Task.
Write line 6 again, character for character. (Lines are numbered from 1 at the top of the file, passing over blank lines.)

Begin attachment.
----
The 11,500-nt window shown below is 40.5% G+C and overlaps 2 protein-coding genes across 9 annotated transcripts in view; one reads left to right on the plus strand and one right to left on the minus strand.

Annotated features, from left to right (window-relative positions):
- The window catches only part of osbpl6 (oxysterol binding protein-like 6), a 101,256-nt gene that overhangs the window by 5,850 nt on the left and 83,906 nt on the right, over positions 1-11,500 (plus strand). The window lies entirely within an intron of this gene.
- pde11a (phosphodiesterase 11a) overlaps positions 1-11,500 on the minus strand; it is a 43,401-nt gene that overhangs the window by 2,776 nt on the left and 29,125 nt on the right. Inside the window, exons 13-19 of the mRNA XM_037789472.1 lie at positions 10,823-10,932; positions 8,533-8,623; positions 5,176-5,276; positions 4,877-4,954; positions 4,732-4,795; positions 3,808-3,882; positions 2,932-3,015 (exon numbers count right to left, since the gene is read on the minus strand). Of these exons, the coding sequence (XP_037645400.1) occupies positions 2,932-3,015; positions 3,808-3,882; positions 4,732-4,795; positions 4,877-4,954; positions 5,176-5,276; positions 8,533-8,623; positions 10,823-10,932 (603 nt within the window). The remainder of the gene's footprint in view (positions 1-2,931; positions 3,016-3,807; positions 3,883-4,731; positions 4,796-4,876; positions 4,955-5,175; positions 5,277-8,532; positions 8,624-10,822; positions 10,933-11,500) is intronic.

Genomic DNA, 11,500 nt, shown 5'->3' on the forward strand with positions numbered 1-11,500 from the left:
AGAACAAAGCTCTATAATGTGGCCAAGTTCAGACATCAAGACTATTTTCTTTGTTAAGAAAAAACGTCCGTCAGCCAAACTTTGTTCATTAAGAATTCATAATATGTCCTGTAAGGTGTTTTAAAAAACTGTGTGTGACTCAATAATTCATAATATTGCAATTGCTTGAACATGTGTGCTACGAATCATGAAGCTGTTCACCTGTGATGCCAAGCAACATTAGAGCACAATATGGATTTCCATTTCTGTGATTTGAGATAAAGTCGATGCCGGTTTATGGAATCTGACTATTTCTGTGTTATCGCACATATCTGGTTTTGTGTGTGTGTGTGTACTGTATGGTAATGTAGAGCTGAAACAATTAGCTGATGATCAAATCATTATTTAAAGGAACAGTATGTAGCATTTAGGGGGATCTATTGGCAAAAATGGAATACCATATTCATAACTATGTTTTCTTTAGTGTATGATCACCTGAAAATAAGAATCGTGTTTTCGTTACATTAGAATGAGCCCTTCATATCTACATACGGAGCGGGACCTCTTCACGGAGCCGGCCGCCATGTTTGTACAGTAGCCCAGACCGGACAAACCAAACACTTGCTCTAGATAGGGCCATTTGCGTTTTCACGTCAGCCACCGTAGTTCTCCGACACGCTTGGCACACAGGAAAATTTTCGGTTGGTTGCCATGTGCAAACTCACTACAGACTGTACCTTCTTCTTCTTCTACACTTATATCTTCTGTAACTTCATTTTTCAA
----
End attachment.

AGAACAAAGCTCTATAATGTGGCCAAGTTCAGACATCAAGACTATTTTCTTTGTTAAGAAAAAACGTCCGTCAGCCAAACTTTGTTCATTAAGAATTCATAATATGTCCTGTAAGGTGTTTTAAAAAACTGTGTGTGACTCAATAATTCATAATATTGCAATTGCTTGAACATGTGTGCTACGAATCATGAAGCTGTTCACCTGTGATGCCAAGCAACATTAGAGCACAATATGGATTTCCATTTCTGTGATTTGAGATAAAGTCGATGCCGGTTTATGGAATCTGACTATTTCTGTGTTATCGCACATATCTGGTTTTGTGTGTGTGTGTGTACTGTATGGTAATGTAGAGCTGAAACAATTAGCTGATGATCAAATCATTATTTAAAGGAACAGTATGTAGCATTTAGGGGGATCTATTGGCAAAAATGGAATACCATATTCATAACTATGTTTTCTTTAGTGTATGATCACCTGAAAATAAGAATCGTGTTTTCGTTACATTAGAATGAGCCCTTCATATCTACATACGGAGCGGGACCTCTTCACGGAGCCGGCCGCCATGTTTGTACAGTAGCCCAGACCGGACAAACCAAACACTTGCTCTAGATAGGGCCATTTGCGTTTTCACGTCAGCCACCGTAGTTCTCCGACACGCTTGGCACACAGGAAAATTTTCGGTTGGTTGCCATGTGCAAACTCACTACAGACTGTACCTTCTTCTTCTTCTACACTTATATCTTCTGTAACTTCATTTTTCAA